Can men who have been on duty for eighteen or twenty hours, often with but very little to eat during that time, perform successfully such duties as these? Are their eyes and brains as clear, or their judgment as good, as those of men not overtaxed and in full use of their faculties in normal condition?
And when his term of usefulness is over, with nerveless hands and a heart of old age in the breast that ought yet to be filled with youth, the victim realizes that such years as may yet be vouchsafed him will be filled with pain and penury. He is thrown into the scrap heap. The race loses in his loss, for he once represented its highest physical energy. Can the race for its own sake, or for humanity's sake, indorse this sort of economy? Will railway consolidation lessen rivalry and stay the whip of this sort of progress? Or is the spirit of a higher civilization going to enter into the management? Or will the saving common-sense of the general managers lead them to check this fatal progress ? Already the hands are growing unsteady and the brains beclouded. The year just closed has been a very carnival of railroad disasters. Shorter hours of service and less exhausting labor in one trip must come, or more and yet more appalling disasters await the railroads and the people.
Good business sense may govern in finding the remedy, but how much more pleasant life would be if the remedy were found in man's humanity to man! HUNTINGTON, W. Va.
H. R. MCLAUGHLIN.
Some New Educational Theses.-The address on "The American University" recently read by Professor J. McKeen Cattell, of Columbia University, before the Phi Beta Kappa of Johns Hopkins, has a combination of sense, audacity, and breeziness that amounts almost to a gale. For example, he says: "Ten years of age is early enough to begin to read, write, and calculate; primary education should be chiefly for the formation of motor habits; a child's head will not hold more miscellaneous facts than can be injected in a year or two; he can learn nearly as much of his present scholastic studies in two hours a day as in eight. If the required school attendance for each child were reduced to one-half or one-third, then, without additional expense, the fewer buildings and smaller equipment might be doubled or tripled in value, and the salaries of teachers might be doubled or tripled. The best-trained teachers, more men than women, should be in charge of the younger children. If society must develop a class similar to the neuter insects, it should not have charge of the education of children.
The boy should stay in the high school until he is eighteen, and then go to the university, or he should enter the college at sixteen and pass forward to the university in two years. The man should begin to take part in the real work of the world at twenty-one, but he should never regard his education as complete, and should for many years, if not always, continue to spend some time in work at the university.
"In my opinion, the university is or should be a group of professional schools, giving the best available preparation for each trade and profession. It is more feasible to give such training than to teach culture or research. These, like the building of character, are not the result of any particular kind of curriculum. Culture comes from daily and immediate association with the best that the world has; and this should be found at the university.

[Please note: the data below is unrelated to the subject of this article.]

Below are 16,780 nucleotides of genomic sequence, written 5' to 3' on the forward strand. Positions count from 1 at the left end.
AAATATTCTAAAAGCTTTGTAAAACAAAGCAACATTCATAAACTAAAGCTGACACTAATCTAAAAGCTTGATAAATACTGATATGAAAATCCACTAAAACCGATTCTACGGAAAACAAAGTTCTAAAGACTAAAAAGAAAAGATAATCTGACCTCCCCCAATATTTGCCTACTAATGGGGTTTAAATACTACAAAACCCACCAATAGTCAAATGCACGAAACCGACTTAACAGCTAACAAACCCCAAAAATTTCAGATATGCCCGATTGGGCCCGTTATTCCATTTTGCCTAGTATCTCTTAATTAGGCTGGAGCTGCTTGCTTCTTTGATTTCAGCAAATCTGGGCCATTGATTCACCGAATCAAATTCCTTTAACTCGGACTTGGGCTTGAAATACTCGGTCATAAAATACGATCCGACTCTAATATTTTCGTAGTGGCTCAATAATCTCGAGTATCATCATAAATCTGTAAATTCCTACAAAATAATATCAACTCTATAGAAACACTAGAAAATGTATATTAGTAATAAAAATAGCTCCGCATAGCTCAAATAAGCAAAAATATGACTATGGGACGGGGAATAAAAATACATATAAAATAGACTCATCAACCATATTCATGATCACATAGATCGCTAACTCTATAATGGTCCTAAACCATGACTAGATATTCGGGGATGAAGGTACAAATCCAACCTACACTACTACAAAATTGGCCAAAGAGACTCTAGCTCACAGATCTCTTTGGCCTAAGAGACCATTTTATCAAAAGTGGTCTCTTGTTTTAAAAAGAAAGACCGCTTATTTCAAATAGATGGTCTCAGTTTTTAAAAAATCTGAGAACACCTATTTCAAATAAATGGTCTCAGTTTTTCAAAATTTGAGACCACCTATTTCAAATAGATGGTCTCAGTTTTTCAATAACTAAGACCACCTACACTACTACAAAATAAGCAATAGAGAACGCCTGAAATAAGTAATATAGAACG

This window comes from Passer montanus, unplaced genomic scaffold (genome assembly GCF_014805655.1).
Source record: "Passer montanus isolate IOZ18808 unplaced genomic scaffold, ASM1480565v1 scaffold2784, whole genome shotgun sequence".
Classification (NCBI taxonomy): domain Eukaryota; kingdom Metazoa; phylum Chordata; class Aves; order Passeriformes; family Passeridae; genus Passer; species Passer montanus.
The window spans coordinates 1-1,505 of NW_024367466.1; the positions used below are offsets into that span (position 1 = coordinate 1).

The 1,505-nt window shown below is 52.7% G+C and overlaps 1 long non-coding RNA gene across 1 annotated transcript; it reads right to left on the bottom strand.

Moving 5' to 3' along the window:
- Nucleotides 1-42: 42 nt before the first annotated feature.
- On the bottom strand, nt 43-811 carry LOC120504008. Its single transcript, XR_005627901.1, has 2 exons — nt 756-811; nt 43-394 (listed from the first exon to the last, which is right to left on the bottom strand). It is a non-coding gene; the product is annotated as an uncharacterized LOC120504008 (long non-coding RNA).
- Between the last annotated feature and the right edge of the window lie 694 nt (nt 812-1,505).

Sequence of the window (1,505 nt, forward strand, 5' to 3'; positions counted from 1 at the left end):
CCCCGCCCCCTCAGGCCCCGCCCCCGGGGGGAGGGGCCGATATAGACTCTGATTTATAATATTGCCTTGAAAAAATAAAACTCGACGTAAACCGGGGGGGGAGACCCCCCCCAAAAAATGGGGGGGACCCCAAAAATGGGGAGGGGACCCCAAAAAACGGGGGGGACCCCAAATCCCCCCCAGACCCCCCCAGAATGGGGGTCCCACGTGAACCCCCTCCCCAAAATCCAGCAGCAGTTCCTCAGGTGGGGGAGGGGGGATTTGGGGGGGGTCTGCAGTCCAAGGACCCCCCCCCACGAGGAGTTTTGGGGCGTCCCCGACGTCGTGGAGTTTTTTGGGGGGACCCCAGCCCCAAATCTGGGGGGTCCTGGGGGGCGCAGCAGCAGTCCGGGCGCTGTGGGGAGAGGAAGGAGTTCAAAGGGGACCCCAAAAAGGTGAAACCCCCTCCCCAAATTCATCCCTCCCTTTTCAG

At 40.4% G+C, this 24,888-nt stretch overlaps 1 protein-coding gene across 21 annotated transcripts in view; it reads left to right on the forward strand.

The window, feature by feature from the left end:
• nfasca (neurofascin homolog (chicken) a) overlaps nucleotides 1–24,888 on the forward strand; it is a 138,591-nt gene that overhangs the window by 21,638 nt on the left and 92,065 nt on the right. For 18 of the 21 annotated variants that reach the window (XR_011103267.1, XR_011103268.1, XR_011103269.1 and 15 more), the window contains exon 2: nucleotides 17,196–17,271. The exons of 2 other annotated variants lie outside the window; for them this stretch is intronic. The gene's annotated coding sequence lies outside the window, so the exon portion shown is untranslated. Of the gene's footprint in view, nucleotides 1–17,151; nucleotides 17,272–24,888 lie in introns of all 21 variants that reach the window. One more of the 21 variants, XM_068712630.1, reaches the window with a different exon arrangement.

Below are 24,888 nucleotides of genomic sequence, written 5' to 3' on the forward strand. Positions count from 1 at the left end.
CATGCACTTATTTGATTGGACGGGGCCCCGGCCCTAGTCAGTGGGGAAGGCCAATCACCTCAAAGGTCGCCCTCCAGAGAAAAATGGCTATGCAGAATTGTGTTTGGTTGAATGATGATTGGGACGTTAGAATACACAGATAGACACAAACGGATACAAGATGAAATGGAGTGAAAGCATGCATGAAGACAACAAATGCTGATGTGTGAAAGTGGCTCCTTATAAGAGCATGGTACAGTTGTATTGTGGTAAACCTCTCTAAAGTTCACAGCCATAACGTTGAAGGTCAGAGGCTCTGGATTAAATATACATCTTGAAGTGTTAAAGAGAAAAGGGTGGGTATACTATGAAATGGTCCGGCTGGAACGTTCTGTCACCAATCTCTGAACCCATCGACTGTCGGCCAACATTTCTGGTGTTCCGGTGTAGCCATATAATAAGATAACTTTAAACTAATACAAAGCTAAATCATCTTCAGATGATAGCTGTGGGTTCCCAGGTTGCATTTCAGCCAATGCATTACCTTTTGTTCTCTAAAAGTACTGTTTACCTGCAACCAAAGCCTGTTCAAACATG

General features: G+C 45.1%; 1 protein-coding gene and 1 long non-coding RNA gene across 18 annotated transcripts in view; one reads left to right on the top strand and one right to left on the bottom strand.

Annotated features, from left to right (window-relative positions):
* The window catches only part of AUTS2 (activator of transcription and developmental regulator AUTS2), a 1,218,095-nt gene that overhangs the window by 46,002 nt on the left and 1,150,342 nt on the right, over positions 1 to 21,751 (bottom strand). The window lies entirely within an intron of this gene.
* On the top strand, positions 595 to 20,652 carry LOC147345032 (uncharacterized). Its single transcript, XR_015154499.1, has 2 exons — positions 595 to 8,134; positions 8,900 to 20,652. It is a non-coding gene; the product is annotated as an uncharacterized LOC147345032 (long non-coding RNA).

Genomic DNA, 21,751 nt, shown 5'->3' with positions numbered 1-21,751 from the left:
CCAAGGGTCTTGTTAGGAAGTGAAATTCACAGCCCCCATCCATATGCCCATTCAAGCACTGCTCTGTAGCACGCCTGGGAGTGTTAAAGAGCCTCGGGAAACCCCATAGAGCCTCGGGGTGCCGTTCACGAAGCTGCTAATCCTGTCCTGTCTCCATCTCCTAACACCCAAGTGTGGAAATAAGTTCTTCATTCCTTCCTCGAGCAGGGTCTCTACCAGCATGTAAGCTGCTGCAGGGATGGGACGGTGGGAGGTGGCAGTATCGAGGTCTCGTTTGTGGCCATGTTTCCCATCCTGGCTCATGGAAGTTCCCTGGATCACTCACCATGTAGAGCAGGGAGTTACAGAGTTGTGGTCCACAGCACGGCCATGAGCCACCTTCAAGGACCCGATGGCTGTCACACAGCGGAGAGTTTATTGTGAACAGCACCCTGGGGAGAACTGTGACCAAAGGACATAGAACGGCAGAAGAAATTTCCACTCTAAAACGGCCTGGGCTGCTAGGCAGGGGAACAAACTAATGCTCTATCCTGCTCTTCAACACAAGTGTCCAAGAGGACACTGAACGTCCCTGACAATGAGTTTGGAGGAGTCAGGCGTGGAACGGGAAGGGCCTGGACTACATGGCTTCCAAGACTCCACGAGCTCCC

The chief difficulty in securing the right men for university chairs is the small field from which they must be drawn. When we have a hundred thousand men of university training teaching in the schools, there will be those deserving promotion. When we have more students doing research work at the universities, there will be more men of genius for the higher offices. We should, without delay, introduce the Privatdocent system of Germany." E. C. H.
The Definition of Sociology.-The opening article in the Popular Science Monthly for June reproduces a discussion before the Philosophical Society of Washington, on The Definition of Some Modern Sciences." There was an introduction by Professor W. H. Dall. Hon. Carroll D. Wright spoke on statistics, Professor Roland P. Falkener on political economy, Professor E. A. Pace on psychology, and Lester F. Ward on sociology.
Mr. Ward offers the proposition that "in the complex sciences the quality of exactness is only perceivable in their higher generalizations," or "scientific laws increase in generality as the sciences to which they apply increase in complexity." Accordingly, in sociology, the most complex of the sciences, the laws must be the most highly generalized. The wants and passions of men everywhere show resemblances, and are subject to a uniform law of psychic and social development in all corners of the earth. "There is nothing new in 'news' except a difference in the names. events are always the same." Society is a domain of law, and sociology is an abstract science in the sense that it does not attend to details except as aids in arriving at the law that underlies them all. There are many social or sociological laws, but they all may be grouped and generalized into one fundamental law, the law of parsimony. This has been regarded as merely an economic law, but it is much broader than this. It has its homologue in the natural sciences, and is the scientific corner-stone of that collective psychology which constitutes so nearly the whole of sociology. A sentient and rational being will always seek the greatest gain, or the maximum resultant of gain - his "marginal " advantage. This refers not alone to pecuniary gain, or temporary or immediate gain. It allows the effectiveness of worthy as well as of unworthy motives, and the "transcendental" interests. E. C. H.